Majority of British Voters Want to Stay in EU Poll Shows

Published October 10th, 2018 - 05:58 GMT
London (Shutterstock)
London (Shutterstock)

The majority of British voters want to stay in the European Union (EU), an analysis of recent polls shows, more than two years after a controversial referendum that triggered the country’s divorce from the bloc.

The YouGov study of four common questions regularly included in nearly 150 Brexit surveys showed a steady shift towards the Remain camp.

According to the survey, which was commissioned by the Evening Standard, Leave campaigners stayed ahead by a margin of two percentage points following the June 2016 referendum. The pro-Brexit campaign saw its lead cut in half during the first six months of the 2017.



But the gap was turned into a disadvantage for Brexiteers around the middle of last year, when the pro-EU camp opened a two-point lead.

In 2018, the Remainers have stayed ahead with an average lead of around four points, roughly the opposite of the 2016 referendum’s result (52 percent to 48 percent).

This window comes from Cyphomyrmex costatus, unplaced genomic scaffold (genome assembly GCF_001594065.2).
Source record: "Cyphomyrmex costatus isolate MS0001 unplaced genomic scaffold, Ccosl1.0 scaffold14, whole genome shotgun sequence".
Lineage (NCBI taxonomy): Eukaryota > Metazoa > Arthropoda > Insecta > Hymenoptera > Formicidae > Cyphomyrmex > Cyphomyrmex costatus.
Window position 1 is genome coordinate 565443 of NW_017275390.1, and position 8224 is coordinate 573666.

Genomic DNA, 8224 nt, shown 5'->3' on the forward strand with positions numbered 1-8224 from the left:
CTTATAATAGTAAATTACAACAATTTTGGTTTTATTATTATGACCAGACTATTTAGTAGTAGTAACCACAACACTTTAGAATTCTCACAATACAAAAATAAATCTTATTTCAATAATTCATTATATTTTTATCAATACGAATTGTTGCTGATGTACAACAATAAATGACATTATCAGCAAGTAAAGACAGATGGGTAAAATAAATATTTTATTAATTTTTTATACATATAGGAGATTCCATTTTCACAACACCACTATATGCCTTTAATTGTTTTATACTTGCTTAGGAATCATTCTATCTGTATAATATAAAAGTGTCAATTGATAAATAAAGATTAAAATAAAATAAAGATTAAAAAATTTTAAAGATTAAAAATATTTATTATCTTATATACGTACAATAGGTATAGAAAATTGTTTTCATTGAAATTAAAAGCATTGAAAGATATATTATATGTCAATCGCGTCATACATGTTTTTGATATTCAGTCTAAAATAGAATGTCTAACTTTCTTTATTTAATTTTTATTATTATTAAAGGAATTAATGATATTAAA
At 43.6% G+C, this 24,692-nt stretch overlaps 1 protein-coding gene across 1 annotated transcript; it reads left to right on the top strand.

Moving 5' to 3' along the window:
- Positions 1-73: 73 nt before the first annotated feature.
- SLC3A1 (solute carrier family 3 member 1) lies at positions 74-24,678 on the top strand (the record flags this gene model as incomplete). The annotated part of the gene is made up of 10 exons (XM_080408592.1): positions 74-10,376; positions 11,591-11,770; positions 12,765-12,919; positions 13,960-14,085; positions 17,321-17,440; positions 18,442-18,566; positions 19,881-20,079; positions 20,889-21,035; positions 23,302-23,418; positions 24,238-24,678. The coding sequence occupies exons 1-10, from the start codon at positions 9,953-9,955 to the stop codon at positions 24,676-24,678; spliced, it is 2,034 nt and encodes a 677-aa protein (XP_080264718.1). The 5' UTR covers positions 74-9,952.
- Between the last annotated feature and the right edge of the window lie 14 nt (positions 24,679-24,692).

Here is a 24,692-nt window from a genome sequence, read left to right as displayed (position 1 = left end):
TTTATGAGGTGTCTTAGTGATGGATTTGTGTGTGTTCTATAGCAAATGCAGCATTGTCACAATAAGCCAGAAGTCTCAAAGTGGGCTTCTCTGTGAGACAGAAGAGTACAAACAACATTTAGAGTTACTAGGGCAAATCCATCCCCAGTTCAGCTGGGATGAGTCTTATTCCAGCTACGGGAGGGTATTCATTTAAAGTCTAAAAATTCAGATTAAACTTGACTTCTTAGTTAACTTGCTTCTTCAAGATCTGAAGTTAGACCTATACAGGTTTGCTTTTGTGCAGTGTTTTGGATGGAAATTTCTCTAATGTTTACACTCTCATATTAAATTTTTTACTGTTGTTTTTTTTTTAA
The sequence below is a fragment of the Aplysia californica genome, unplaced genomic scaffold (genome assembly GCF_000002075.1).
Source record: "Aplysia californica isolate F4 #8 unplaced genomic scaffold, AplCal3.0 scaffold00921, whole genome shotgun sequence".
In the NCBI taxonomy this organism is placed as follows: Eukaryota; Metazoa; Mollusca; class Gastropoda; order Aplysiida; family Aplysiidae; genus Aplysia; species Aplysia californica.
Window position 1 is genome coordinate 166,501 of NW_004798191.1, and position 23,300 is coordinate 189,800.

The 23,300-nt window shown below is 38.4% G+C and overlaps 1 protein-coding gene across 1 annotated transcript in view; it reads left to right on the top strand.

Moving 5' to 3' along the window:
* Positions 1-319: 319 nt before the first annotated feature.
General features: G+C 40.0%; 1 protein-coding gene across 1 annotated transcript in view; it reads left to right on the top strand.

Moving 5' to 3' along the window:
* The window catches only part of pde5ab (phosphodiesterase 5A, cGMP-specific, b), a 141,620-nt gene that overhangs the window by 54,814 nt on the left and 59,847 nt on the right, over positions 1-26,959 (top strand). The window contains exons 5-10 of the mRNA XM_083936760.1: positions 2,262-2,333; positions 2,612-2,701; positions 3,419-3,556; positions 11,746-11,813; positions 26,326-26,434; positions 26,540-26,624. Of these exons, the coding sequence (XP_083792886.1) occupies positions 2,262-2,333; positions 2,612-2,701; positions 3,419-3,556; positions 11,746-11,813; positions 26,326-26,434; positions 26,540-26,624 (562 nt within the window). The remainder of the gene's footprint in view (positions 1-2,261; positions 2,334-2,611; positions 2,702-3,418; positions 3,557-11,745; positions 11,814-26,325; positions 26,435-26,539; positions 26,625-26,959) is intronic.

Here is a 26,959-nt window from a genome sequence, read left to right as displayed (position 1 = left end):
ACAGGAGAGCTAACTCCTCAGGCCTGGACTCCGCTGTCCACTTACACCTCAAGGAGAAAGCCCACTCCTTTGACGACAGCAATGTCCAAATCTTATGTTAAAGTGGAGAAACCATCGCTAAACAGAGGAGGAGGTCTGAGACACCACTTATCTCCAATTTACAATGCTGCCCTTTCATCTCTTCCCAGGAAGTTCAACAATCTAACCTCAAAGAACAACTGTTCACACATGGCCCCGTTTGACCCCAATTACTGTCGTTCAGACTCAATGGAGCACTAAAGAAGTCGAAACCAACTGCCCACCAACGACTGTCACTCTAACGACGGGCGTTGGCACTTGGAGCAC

“The weight of evidence means that we can be as good as certain that, at least as far as the polls are concerned, Remain is now ahead of Leave,” said Anthony Wells, director of political research at YouGov.

The study found that the turnaround in support for Brexit is driven by people who did not vote first time and now said they supported staying in the EU.

The other reason, the study suggested, was the number of Labour Party supporters who voted for Brexit but later on changed their mind because of party leader Jeremy Corbyn’s pro-EU views.

According to the study, the deaths of older people who voted to leave and an increase among more pro-Remain teenagers who are now eligible to vote could be another contributing factor.

The survey comes as Prime Minister Theresa May’s Brexit policies are in tatters following an embarrassing rejection of her so-called Chequers plans by EU leaders and an approaching deadline of March 2019 to finalize the divorce.

The PM also faces strong opposition from Labour and other parties in Parliament, who want the lawmakers to have a say on the outcome of the EU negotiations.


This article has been adapted from its original source.

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